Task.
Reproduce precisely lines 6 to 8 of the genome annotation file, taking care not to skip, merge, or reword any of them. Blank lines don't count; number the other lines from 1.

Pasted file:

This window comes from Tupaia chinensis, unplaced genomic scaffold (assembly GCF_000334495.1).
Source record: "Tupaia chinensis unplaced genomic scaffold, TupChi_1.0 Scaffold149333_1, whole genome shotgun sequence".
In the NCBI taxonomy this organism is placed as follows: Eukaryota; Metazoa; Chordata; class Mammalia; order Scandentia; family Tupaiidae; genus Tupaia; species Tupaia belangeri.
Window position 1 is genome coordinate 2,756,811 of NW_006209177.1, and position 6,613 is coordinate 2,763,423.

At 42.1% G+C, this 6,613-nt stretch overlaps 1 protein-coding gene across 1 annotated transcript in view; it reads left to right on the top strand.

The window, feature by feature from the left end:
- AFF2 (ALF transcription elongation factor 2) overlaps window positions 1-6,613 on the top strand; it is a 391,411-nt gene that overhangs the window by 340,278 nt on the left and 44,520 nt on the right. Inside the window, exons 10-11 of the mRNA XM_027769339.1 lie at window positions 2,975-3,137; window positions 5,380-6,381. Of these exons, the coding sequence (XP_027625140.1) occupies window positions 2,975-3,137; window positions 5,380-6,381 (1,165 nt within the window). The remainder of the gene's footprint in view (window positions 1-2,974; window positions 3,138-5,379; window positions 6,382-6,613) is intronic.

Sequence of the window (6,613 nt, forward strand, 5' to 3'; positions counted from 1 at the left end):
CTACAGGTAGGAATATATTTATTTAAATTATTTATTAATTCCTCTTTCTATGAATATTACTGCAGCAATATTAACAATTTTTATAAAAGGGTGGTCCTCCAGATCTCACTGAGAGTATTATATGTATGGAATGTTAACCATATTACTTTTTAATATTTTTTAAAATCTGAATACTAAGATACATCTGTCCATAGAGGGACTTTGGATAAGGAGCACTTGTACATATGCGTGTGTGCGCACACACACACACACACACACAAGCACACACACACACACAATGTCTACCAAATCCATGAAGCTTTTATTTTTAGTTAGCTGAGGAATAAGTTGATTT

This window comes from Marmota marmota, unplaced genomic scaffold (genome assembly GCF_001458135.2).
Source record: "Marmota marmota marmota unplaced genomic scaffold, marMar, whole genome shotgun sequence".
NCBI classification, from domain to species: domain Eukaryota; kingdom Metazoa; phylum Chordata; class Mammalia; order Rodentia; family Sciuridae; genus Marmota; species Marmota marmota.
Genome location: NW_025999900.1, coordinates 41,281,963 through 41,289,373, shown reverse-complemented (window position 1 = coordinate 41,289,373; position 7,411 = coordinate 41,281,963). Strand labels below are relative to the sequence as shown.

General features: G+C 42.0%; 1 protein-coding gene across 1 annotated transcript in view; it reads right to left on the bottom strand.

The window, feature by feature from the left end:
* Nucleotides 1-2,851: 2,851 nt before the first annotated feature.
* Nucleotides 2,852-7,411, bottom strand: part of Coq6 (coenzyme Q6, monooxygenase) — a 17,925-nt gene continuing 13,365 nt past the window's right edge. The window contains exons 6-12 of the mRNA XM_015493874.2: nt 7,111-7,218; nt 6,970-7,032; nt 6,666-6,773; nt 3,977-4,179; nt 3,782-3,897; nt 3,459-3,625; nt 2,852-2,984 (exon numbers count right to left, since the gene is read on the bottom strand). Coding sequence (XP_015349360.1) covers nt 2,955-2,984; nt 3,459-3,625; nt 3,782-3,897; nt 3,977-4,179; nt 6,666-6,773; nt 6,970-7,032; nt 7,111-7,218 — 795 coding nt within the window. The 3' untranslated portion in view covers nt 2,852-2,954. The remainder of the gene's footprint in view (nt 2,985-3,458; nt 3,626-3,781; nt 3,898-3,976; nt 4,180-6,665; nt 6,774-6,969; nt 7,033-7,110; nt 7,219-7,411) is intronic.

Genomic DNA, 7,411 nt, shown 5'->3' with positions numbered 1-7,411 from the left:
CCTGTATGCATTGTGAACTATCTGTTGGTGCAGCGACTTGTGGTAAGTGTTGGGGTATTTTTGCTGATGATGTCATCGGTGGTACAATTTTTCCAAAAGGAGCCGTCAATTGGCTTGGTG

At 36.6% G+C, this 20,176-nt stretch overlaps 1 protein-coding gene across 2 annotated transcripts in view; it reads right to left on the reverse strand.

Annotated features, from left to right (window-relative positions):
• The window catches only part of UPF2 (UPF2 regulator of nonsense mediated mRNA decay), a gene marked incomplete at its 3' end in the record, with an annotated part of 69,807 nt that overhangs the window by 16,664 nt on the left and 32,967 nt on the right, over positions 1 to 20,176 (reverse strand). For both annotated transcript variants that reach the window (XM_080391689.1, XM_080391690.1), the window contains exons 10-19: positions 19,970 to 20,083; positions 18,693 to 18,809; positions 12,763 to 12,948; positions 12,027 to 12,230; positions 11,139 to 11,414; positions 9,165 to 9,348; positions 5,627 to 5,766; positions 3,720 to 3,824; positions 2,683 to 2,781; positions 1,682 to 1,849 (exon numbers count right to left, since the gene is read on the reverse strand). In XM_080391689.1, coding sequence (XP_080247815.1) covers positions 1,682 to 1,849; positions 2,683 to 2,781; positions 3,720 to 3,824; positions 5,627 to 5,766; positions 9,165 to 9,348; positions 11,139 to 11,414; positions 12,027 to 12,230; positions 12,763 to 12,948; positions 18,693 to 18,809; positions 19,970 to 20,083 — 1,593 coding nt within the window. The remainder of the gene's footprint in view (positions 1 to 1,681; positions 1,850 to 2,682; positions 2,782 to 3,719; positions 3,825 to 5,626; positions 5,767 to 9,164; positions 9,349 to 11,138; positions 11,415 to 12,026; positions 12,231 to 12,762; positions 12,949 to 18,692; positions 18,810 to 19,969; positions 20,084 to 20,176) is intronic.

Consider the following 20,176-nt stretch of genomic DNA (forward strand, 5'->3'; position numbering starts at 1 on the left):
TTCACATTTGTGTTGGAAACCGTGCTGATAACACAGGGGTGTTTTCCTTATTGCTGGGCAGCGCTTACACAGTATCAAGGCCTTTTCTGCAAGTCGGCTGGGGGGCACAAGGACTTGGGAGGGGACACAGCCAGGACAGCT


The window, feature by feature from the left end:
- AFF2 (ALF transcription elongation factor 2) overlaps window positions 1-6,613 on the top strand; it is a 391,411-nt gene that overhangs the window by 340,278 nt on the left and 44,520 nt on the right. Inside the window, exons 10-11 of the mRNA XM_027769339.1 lie at window positions 2,975-3,137; window positions 5,380-6,381. Of these exons, the coding sequence (XP_027625140.1) occupies window positions 2,975-3,137; window positions 5,380-6,381 (1,165 nt within the window). The remainder of the gene's footprint in view (window positions 1-2,974; window positions 3,138-5,379; window positions 6,382-6,613) is intronic.

Sequence of the window (6,613 nt, forward strand, 5' to 3'; positions counted from 1 at the left end):